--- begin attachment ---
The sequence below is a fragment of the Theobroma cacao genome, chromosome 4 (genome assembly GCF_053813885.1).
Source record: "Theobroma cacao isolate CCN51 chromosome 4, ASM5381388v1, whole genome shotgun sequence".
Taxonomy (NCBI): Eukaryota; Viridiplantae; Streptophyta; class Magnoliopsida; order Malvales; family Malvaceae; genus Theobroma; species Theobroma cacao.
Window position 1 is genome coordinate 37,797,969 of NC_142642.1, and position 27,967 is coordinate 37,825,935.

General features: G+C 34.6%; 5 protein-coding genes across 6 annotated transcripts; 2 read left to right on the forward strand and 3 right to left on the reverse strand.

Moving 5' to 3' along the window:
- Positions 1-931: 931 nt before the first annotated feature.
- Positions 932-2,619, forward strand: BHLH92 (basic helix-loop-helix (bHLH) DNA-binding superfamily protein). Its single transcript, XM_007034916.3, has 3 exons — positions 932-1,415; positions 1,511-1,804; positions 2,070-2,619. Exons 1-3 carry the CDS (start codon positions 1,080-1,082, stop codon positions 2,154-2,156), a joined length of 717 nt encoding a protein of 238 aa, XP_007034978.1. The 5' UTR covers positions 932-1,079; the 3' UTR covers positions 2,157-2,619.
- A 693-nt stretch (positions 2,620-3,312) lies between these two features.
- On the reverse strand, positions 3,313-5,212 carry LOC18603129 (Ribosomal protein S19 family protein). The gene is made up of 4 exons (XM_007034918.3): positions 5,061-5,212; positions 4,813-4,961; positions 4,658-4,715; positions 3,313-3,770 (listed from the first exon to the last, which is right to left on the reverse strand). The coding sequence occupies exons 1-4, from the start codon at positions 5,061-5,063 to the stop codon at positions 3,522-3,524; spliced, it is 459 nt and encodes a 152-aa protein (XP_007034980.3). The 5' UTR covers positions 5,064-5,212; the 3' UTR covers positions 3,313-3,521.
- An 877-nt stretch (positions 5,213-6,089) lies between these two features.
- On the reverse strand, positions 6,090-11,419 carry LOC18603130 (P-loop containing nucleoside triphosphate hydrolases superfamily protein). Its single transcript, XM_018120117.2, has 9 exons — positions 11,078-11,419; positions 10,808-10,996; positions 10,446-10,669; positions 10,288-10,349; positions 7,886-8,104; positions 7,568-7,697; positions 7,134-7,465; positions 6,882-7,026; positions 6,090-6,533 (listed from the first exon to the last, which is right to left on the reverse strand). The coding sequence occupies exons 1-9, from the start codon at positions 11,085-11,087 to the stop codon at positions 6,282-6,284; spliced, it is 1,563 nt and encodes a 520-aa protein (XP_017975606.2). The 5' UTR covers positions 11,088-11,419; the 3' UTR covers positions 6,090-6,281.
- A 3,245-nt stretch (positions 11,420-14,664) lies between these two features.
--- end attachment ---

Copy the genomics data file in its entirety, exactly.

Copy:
The sequence below is a fragment of the Theobroma cacao genome, chromosome 4 (genome assembly GCF_053813885.1).
Source record: "Theobroma cacao isolate CCN51 chromosome 4, ASM5381388v1, whole genome shotgun sequence".
Taxonomy (NCBI): Eukaryota; Viridiplantae; Streptophyta; class Magnoliopsida; order Malvales; family Malvaceae; genus Theobroma; species Theobroma cacao.
Window position 1 is genome coordinate 37,797,969 of NC_142642.1, and position 27,967 is coordinate 37,825,935.

General features: G+C 34.6%; 5 protein-coding genes across 6 annotated transcripts; 2 read left to right on the forward strand and 3 right to left on the reverse strand.

Moving 5' to 3' along the window:
- Positions 1-931: 931 nt before the first annotated feature.
- Positions 932-2,619, forward strand: BHLH92 (basic helix-loop-helix (bHLH) DNA-binding superfamily protein). Its single transcript, XM_007034916.3, has 3 exons — positions 932-1,415; positions 1,511-1,804; positions 2,070-2,619. Exons 1-3 carry the CDS (start codon positions 1,080-1,082, stop codon positions 2,154-2,156), a joined length of 717 nt encoding a protein of 238 aa, XP_007034978.1. The 5' UTR covers positions 932-1,079; the 3' UTR covers positions 2,157-2,619.
- A 693-nt stretch (positions 2,620-3,312) lies between these two features.
- On the reverse strand, positions 3,313-5,212 carry LOC18603129 (Ribosomal protein S19 family protein). The gene is made up of 4 exons (XM_007034918.3): positions 5,061-5,212; positions 4,813-4,961; positions 4,658-4,715; positions 3,313-3,770 (listed from the first exon to the last, which is right to left on the reverse strand). The coding sequence occupies exons 1-4, from the start codon at positions 5,061-5,063 to the stop codon at positions 3,522-3,524; spliced, it is 459 nt and encodes a 152-aa protein (XP_007034980.3). The 5' UTR covers positions 5,064-5,212; the 3' UTR covers positions 3,313-3,521.
- An 877-nt stretch (positions 5,213-6,089) lies between these two features.
- On the reverse strand, positions 6,090-11,419 carry LOC18603130 (P-loop containing nucleoside triphosphate hydrolases superfamily protein). Its single transcript, XM_018120117.2, has 9 exons — positions 11,078-11,419; positions 10,808-10,996; positions 10,446-10,669; positions 10,288-10,349; positions 7,886-8,104; positions 7,568-7,697; positions 7,134-7,465; positions 6,882-7,026; positions 6,090-6,533 (listed from the first exon to the last, which is right to left on the reverse strand). The coding sequence occupies exons 1-9, from the start codon at positions 11,085-11,087 to the stop codon at positions 6,282-6,284; spliced, it is 1,563 nt and encodes a 520-aa protein (XP_017975606.2). The 5' UTR covers positions 11,088-11,419; the 3' UTR covers positions 6,090-6,281.
- A 3,245-nt stretch (positions 11,420-14,664) lies between these two features.